The cease-fire in Felstead’s sector ended when a British NCO broke up the game, angrily remonstrating the men to the effect that they “came out to fight the Huns, not make friends with them.” The 1915 truce would prove to be the last of the war, which dragged on for two more Christmases and millions more bodies on both sides. As the “war to end all wars” changed the nature of conflict, it also changed the nature of peace. Impromptu truces between combatants are not unheard-of since WWI, but none of them illustrate as remarkably as the 1915 Christmas truce the willingness—perhaps even eagerness—of fighting men to simply leave it aside for awhile. Incidentally, another British soldier at the time emphatically stated that once the cease-fire was over it was right back to business. “Not for a moment,” Bruce Bairnsfather explained, “was the will to win the war and the will to beat them relaxed. It was just like the interval between the rounds in a friendly boxing match.”
Through the eyes of Francis Tolliver, McCutcheon’s spare acoustic “Christmas in the Trenches” recounts many of the real-life events of the 1915 truce. Somewhat inaccurately, but as faithfully as you can fairly expect from a songwriter willing to take on the death-defying topical sestina of retelling historical events in a song without making it way too top-heavy. It’s a wonderful, wonderful song, all the more so because it assumes such a burden of absorbing history into lyric without becoming either too maudlin or, at the other extreme, too matter-of-fact about it:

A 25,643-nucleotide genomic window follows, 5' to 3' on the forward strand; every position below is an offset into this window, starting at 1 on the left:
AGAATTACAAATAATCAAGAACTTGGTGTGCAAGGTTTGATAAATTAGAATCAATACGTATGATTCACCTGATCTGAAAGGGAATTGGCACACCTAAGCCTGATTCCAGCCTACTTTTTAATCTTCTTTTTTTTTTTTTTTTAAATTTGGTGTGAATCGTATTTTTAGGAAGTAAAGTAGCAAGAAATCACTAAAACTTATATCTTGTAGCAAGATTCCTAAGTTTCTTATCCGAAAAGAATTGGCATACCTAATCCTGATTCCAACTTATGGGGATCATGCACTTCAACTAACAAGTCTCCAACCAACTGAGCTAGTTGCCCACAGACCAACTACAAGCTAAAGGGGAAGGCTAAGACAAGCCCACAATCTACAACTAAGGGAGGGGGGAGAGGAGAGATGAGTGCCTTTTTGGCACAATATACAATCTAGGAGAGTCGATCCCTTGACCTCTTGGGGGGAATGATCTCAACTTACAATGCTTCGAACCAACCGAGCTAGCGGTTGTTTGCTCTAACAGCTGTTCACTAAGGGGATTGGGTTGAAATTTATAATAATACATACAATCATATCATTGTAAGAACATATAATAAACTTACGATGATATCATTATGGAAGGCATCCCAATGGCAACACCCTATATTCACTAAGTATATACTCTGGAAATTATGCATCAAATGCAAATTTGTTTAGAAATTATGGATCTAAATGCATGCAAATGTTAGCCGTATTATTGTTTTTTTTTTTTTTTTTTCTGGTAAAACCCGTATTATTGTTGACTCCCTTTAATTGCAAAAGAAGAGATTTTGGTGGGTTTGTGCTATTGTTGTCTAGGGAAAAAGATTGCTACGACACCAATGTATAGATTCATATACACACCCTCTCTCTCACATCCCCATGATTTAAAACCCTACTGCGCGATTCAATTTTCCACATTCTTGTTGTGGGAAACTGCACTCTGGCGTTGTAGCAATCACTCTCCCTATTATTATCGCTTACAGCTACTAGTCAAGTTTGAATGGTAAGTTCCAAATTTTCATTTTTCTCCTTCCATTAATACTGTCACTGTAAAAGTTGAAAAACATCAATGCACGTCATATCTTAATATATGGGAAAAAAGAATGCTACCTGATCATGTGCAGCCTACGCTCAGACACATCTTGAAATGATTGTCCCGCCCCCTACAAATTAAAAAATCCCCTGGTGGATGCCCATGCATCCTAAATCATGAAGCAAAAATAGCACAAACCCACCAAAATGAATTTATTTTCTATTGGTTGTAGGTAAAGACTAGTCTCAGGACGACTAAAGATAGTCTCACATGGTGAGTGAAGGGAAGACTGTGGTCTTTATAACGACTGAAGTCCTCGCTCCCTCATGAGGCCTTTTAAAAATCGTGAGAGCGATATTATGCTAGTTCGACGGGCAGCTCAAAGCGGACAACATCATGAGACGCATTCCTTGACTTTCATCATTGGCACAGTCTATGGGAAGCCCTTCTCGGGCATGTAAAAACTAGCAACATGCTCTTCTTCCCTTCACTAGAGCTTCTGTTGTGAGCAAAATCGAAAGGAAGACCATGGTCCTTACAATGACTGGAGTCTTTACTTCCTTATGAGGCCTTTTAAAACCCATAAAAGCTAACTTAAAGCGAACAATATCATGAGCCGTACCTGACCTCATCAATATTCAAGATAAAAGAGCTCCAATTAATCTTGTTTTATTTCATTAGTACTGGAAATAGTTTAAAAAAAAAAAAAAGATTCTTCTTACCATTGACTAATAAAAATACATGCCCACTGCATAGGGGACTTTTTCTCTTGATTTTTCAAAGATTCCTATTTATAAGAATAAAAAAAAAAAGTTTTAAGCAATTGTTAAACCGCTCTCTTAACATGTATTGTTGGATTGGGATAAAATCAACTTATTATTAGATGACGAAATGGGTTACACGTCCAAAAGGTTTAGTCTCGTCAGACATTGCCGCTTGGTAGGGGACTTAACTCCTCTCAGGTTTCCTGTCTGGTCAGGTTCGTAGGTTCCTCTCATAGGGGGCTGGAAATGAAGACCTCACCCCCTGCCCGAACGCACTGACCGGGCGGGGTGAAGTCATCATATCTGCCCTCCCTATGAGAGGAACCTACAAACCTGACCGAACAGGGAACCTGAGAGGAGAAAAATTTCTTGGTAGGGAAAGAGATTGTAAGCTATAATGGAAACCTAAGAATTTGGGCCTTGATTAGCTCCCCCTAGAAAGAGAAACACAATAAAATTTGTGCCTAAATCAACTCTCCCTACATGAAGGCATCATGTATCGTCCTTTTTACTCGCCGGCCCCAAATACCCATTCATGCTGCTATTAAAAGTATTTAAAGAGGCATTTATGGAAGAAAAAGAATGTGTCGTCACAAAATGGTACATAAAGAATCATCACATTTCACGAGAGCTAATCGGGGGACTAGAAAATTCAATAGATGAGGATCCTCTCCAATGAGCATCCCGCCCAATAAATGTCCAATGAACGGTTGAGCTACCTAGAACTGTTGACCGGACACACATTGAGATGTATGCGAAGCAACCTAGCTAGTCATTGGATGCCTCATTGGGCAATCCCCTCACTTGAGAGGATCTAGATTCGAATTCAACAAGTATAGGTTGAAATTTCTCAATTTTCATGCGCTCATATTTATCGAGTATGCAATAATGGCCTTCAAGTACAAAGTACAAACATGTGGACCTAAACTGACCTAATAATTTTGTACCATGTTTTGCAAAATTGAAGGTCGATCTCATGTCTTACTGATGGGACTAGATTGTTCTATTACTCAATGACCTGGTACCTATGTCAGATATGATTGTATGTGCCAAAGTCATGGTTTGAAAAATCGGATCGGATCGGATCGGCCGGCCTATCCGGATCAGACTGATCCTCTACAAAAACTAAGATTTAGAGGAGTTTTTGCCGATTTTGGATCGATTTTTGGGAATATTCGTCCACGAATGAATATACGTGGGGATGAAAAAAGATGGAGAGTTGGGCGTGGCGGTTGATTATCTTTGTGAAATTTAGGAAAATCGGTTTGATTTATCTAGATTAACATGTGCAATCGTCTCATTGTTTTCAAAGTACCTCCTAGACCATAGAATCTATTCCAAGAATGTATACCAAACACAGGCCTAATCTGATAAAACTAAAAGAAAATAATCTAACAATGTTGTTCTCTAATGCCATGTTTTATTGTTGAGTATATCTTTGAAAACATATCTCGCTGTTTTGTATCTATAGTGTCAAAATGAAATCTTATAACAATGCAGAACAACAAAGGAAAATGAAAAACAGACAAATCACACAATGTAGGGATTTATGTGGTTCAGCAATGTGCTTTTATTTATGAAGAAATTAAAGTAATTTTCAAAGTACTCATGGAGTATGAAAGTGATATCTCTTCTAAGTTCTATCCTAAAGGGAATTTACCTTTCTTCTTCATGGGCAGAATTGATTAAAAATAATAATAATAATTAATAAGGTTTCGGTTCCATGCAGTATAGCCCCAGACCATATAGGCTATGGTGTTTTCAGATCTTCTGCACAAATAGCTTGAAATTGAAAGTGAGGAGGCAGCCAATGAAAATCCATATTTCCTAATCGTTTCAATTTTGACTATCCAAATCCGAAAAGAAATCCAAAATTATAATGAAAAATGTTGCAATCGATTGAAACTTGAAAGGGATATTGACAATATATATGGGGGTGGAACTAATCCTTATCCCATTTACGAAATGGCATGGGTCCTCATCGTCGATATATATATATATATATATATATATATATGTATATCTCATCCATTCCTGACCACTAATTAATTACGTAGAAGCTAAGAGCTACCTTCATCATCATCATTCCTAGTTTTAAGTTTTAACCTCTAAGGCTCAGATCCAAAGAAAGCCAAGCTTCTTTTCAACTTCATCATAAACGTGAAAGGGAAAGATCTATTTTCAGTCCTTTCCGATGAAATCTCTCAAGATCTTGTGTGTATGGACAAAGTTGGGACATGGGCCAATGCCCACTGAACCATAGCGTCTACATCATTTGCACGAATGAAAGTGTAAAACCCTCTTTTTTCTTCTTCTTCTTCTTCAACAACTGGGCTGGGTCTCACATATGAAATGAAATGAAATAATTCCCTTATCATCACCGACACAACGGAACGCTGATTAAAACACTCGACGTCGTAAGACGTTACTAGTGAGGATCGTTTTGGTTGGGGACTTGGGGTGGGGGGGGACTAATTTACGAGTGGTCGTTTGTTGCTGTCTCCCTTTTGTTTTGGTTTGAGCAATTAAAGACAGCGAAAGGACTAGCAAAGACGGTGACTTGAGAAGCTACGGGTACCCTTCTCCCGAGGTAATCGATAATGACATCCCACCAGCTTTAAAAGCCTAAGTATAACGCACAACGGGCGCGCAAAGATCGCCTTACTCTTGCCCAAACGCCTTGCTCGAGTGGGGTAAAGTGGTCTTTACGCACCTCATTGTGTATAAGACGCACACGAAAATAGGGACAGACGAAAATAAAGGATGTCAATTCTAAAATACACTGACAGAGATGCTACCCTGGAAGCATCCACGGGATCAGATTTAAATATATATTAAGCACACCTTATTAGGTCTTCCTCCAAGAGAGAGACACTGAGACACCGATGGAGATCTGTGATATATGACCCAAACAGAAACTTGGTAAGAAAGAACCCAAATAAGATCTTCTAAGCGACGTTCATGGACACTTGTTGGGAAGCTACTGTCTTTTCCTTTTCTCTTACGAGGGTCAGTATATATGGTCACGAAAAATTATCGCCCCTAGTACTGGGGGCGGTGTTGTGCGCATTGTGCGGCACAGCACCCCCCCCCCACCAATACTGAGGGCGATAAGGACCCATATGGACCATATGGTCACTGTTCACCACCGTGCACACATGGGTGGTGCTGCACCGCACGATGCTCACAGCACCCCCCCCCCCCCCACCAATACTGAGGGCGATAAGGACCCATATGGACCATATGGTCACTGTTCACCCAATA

I was lying with my mess-mate on the cold and rocky ground,
When across the lines of battle came a most peculiar sound;
Says I, “Now listen up, me boys;” each soldier strained to hear
As one young German voice rang out so clear.
“He’s singin’ bloody well, you know,” my partner says to me;
Soon one by one, each German voice joined in in harmony;
The cannons rested silent, the gas clouds rolled no more,
As Christmas brought us respite from the war.
As soon as they were finished, and the reverent pause was spent,
“God Rest Ye Merry Gentlemen,” struck up some lads from Kent;
The next they sang was “Stille Nacht;” “’Tis ‘Silent Night,’” says I,
And in two tongues one song filled up that sky.
McCutcheon holds off on opening up with the big anti-war guns, as it were, until the very end of the song, a clever reprise of Francis Tolliver’s introduction of himself in the first verse:
My name is Francis Tolliver, in Liverpool I dwell;
Each Christmas come since World War I, I’ve learned its lessons well:
That the ones who call the shots won’t be among the dead and lame,
And on each end of the rifle we’re the same.
Now that’s an anti-war song. From All Quiet on the Western Front:
“Then I can be going home right away,” retorts Tjaden, and we all laugh.
“Ach, man! he means the people as a whole, the State—” exclaims Müller.
“State, State”—Tjaden snaps his fingers contemptuously, “Gendarmes, police, taxes, that’s your State;—if that’s what you are talking about, no, thank you.”
“That’s right,” says Kat, “You’ve said something for once, Tjaden. State and home-country, there’s a big difference.”
“But they go together,” insists Kropp, “without the State there wouldn’t be any home country.”
“True, but just you consider, almost all of us are simple folk. And in France, too, the majority of men are labourers, workmen or poor clerks. Now just why would a French blacksmith or a French shoemaker want to attack us? No, it is merely the rulers. I had never seen a Frenchman before I came here, and it will be just the same with the majority of Frenchmen as regards us. They weren’t asked about us any more than we were.”
“Then what exactly is a war for?” asks Tjaden.
Kat shrugs his shoulders. “There must be some people to whom the war is useful.”
“Well, I’m not one of them,” grins Tjaden.
“Not you, nor anybody else here.”